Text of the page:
Please use this identifier to cite or link to this item:
Authors: Al Faruk, Md. Shohel
Keywords: Cost and return, crossbred, dairy farming, indigenous, performance
Issue Date: Feb-2013
Publisher: Chattogram Veterinary & Animal Sciences University, KHULSHI, CHITTAGONG-4225.
Abstract: The present study was assigned to determine the present status including general information, feeding, breeding, housing, milking etc. and costs & returns of small dairy farms, to compare the productive and reproductive performance of crossbred and indigenous cows and to make recommendation for development of small scales dairy farm. With this view, the empirical data were collected by using pretested questionnaire. The study was conducted at preselected 30 dairy farms in Chittagong suburban area, and two months-long survey was diminished on thirty small dairy owners. It appeared from the study that 57% farm owners belong to business class and remaining 43% to different categories. 53% took dairying as a side-business whereas only 47% took it as a main business enterprise. Major percentage of farm owner education level was Higher Secondary 60% and the average number of animal per farm was 13.01. The average monthly income of farm owners found in the study area was Tk. 4387. It was observed that farm owners had 85.4% crossbred (Indigenous cattle crossed with Friesian and Jersey) and was 14.6% indigenous cattle and 87% farmers used artificial insemination and rest used both artificial and natural services. Daily milk yield/cow/farm was 4.27 and 1.78 liters for a crossbred and indigenous dairy cows respectively. It was estimated that the rearing cost of dairy cow was Tk. 67.5/cow/day and return from rearing dairy cow was Tk. 85.2/cow/day. The net return was Tk. 17.7/cow/day from crossbred in the study area and cost benefit ratio was 1: 1.26. The dry period, calving interval, services per conception & day’s open of crossbred was 98.5±18.9, 419±11,3.1±0.82,118±25.8 and indigenous was 140±10.4, 428±24.7, 1.95±0.44, 137±7.78 respectively. The study showed that there were significant (P<0.01) differences within the dry period, services per conception, day’s open, highest and lowest milk production and lactation period of crossbred and indigenous dairy cows. The study also showed non-significant differences within calving interval for crossbred and indigenous. In case of small dairy farming, the farms were facing a lot of problems such as scarcity of feeds and fodder, high price of concentrate and lack of technical knowledge. Although the dairy cow owners face problems, the study observed that there were potentials particularly for the small dairy farmers. The farmers keeping 8-10 crossbred cows professionally could earn a modest livelihood.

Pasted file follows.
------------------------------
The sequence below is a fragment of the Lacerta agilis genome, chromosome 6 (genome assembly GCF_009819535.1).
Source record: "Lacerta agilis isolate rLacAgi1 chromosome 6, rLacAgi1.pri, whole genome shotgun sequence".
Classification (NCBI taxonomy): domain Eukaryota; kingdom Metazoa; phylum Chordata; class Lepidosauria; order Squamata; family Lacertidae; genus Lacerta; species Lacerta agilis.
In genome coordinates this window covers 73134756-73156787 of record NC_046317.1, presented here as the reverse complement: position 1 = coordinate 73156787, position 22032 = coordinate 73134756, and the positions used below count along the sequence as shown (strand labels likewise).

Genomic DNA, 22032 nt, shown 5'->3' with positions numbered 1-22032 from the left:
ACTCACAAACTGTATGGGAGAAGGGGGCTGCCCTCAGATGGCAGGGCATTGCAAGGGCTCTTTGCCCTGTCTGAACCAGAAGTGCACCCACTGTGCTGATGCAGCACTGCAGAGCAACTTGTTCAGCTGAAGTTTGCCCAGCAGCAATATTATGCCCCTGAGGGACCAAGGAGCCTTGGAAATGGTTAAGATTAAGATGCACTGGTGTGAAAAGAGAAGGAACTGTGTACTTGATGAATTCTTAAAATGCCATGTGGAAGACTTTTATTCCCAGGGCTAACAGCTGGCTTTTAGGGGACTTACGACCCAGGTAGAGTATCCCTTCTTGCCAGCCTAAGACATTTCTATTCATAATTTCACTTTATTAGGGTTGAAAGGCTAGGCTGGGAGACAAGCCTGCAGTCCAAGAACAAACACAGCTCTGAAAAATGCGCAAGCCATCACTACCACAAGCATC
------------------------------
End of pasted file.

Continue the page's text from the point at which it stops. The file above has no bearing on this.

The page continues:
Appears in Collections:Production Report

Files in This Item:
File Description SizeFormat 
4. Introduction.doc38.5 kBMicrosoft WordView/Open
5. Review of Literature.doc464.5 kBMicrosoft WordView/Open
7. Data Collection By Pictorial Presentation.doc33.94 MBMicrosoft WordView/Open
8. Result - Copy.doc625 kBMicrosoft WordView/Open
9. Recommendations.doc30.5 kBMicrosoft WordView/Open
10. LIMITATION OF MY STUDY.docx21.47 kBMicrosoft Word XMLView/Open
11. Conclusion.docx20.52 kBMicrosoft Word XMLView/Open
12. Reference.docx38.34 kBMicrosoft Word XMLView/Open
A STUDY ON OVERALL HUSBANDRY.docx13.35 kBMicrosoft Word XMLView/Open
Chapter 3.docx422.44 kBMicrosoft Word XMLView/Open
CONTENTS.docx22.41 kBMicrosoft Word XMLView/Open
questionnaire.docx35.61 kBMicrosoft Word XMLView/Open
Some Profile of Husbamdry Practice in Dairy farm.docx17.17 MBMicrosoft Word XMLView/Open

Items in DSpace are protected by copyright, with all rights reserved, unless otherwise indicated.